Education: Empty Promises & Hollow Threat

John had been pressing me to perform a psychological experiment on our son. The reason why I hesitated at first was not that it was a nasty experiment; instead, I didn’t think I was ready to accept the result.

It was the famous Marshmallow Experiment, conducted by Dr. Walter Mischel in 1972. He presented each kid with a marshmallow placed on a table. The kids were told if they waited, they would receive a second marshmallow as a reward. Of course, some kids ate it right away. However, the ones who waited were said to have higher impulse control and more likely to succeed in the future.

John pushed me one more time saying, “I have zero fear of the result. Whatever it might be, it’ll give me information to help Jaden grow and develop.”

I finally buried my anxiety and did an updated version of the experiment. “You can watch this excavator video for five minutes now or ten minutes if you wait until tomorrow,” I told my son, expecting him to weigh the two offers for a while. He immediately replied with “Okay!” and crept into bed.

This experiment is not simply about patience but also trust. If a kid has been hurt by empty promises or hollow threats on a regular basis, I don’t think they would choose to wait.

When I was 8 to 9 years old, I learned how to cook simple meals during summer vacation. I phoned my parents at work, asking if they were coming home for dinner so I could prepare a surprise. They told me they would, but I waited in frustration until my mother finally called me back. “Your father and I are going to visit a friend,” she said.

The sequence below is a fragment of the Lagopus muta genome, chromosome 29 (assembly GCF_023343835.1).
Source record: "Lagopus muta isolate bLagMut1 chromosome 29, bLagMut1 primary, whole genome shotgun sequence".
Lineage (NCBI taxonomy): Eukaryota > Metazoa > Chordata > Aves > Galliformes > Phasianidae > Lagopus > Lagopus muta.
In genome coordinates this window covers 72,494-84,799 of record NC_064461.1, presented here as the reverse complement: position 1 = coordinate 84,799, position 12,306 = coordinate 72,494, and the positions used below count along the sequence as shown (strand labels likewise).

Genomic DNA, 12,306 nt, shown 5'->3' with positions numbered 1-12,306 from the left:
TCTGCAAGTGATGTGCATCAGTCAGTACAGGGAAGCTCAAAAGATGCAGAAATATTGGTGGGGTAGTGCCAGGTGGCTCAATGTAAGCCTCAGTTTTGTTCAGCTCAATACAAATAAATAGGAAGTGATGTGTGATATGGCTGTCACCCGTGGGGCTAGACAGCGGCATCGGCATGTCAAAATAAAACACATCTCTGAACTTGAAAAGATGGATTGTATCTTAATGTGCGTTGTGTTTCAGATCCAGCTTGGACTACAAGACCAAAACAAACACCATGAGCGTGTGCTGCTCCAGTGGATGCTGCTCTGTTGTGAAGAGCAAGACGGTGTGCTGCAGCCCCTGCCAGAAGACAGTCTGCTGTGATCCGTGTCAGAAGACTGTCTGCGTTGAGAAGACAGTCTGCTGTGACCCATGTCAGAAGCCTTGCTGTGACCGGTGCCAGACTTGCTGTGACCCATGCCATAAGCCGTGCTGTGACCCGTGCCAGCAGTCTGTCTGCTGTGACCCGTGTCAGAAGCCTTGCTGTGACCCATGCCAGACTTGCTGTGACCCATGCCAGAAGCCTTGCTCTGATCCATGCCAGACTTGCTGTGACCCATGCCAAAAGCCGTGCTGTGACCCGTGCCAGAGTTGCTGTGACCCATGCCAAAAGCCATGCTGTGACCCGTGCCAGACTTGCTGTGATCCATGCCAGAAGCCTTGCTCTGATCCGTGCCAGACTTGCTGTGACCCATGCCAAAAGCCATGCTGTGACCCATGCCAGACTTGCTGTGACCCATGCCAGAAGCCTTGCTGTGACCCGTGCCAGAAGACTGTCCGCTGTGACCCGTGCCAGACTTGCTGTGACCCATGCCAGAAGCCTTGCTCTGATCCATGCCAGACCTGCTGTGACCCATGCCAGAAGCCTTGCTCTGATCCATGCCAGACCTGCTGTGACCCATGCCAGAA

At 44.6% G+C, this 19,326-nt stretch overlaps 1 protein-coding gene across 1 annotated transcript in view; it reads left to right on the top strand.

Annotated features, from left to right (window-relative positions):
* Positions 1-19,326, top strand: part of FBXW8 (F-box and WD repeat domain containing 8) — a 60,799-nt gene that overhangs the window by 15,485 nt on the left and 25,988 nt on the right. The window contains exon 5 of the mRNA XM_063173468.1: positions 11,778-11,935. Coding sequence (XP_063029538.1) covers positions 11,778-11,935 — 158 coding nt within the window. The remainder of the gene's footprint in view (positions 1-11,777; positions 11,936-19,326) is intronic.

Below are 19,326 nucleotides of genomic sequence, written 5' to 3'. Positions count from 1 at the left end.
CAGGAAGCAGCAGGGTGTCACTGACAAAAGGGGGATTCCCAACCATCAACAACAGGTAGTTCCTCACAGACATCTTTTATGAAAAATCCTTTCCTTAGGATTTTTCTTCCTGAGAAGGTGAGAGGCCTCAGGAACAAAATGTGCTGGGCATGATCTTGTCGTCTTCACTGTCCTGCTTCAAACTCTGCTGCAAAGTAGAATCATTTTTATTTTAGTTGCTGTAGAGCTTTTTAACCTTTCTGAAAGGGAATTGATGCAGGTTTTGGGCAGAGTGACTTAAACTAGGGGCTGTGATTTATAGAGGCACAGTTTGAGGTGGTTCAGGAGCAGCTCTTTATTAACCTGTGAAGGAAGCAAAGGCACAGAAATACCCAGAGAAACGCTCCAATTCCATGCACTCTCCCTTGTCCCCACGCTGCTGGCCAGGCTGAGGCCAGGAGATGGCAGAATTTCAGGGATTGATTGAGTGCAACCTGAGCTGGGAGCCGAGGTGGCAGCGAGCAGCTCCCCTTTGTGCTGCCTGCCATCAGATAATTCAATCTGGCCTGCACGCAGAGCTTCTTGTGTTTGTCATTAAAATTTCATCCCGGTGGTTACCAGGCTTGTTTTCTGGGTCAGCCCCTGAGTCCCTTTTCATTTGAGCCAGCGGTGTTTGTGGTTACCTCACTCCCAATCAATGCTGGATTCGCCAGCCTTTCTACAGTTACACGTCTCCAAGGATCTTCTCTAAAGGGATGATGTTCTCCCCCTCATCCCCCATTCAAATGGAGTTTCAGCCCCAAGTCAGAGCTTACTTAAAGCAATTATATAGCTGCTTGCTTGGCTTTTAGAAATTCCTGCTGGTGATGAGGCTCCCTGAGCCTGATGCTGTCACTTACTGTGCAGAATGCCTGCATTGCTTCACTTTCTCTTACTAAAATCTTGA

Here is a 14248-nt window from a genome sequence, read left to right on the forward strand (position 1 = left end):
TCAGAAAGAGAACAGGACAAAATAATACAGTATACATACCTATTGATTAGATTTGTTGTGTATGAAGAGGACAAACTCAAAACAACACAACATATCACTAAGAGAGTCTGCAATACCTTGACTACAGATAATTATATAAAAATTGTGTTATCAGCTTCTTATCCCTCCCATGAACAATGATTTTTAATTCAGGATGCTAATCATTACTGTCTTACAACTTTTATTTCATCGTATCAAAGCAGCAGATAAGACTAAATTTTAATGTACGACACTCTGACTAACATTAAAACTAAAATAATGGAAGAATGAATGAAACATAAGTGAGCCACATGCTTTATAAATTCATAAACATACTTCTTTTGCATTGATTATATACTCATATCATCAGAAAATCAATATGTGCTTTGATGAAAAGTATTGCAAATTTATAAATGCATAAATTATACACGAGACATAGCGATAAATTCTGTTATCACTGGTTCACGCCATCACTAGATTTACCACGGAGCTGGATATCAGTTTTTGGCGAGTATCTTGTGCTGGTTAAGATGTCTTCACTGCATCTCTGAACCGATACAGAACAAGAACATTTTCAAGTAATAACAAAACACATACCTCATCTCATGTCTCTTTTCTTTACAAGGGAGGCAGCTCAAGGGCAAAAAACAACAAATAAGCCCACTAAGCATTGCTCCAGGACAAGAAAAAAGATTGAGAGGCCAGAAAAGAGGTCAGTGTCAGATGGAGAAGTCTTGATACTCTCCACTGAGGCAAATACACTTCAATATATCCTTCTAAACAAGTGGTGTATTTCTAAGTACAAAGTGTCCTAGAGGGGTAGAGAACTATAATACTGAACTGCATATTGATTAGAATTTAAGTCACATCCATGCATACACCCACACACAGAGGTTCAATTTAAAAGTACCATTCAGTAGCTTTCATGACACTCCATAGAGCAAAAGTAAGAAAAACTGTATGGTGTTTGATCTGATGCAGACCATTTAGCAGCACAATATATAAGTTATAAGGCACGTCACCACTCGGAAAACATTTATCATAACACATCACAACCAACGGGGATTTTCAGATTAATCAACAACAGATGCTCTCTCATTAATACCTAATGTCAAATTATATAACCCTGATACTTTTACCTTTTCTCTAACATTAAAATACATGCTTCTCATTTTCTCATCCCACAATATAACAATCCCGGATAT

I may not remember many promises that my parents have kept, but this one I will never forget.

That’s why I try hard to keep my promises for Jaden, even small ones. One day, before I went to work, Jaden asked me if I could get him a duck. I agreed and hastily left. Where could I get a duck? Luckily enough, there was a sufficient supply of rubber ducks in the office because of the HERE! Pool Party. I was given a duck to take home for my son.

If I was unable to keep my promises, I will give Jaden a very straightforward answer, which is usually ‘no means no.’ Then, I will just let him cry and comfort him. My mother thought I was too soft on him.

There was a time when Jaden was obsessed with the water dispenser, turning it on and letting the water flow. My mom caught him once and threatened to spank him. I knew my mother would never spank him, as I had little corporal punishment in my childhood. To solve this issue, I offered a different course of disciplinary punishment.

“How about letting him clean the mess so that he knows the consequence?”

Now here I am, waiting patiently for my son to pass the experiment and earn that second marshmallow.